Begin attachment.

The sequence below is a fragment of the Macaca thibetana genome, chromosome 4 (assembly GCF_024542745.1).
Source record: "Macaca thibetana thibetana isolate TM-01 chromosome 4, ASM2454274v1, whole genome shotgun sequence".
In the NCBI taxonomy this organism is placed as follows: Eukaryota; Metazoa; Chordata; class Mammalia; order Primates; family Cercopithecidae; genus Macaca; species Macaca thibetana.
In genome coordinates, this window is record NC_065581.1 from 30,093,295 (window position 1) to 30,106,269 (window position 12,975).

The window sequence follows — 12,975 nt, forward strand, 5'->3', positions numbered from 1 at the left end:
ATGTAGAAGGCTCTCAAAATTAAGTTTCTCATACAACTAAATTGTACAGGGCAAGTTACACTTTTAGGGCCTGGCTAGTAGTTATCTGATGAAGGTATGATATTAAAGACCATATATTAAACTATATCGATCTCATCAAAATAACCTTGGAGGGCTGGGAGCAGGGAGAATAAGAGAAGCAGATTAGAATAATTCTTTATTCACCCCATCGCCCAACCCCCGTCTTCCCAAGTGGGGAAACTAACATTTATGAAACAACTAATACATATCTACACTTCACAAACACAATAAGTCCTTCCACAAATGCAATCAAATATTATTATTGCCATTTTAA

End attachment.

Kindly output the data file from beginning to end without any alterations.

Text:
The sequence below is a fragment of the Macaca thibetana genome, chromosome 4 (assembly GCF_024542745.1).
Source record: "Macaca thibetana thibetana isolate TM-01 chromosome 4, ASM2454274v1, whole genome shotgun sequence".
In the NCBI taxonomy this organism is placed as follows: Eukaryota; Metazoa; Chordata; class Mammalia; order Primates; family Cercopithecidae; genus Macaca; species Macaca thibetana.
In genome coordinates, this window is record NC_065581.1 from 30,093,295 (window position 1) to 30,106,269 (window position 12,975).

The window sequence follows — 12,975 nt, forward strand, 5'->3', positions numbered from 1 at the left end:
ATGTAGAAGGCTCTCAAAATTAAGTTTCTCATACAACTAAATTGTACAGGGCAAGTTACACTTTTAGGGCCTGGCTAGTAGTTATCTGATGAAGGTATGATATTAAAGACCATATATTAAACTATATCGATCTCATCAAAATAACCTTGGAGGGCTGGGAGCAGGGAGAATAAGAGAAGCAGATTAGAATAATTCTTTATTCACCCCATCGCCCAACCCCCGTCTTCCCAAGTGGGGAAACTAACATTTATGAAACAACTAATACATATCTACACTTCACAAACACAATAAGTCCTTCCACAAATGCAATCAAATATTATTATTGCCATTTTAA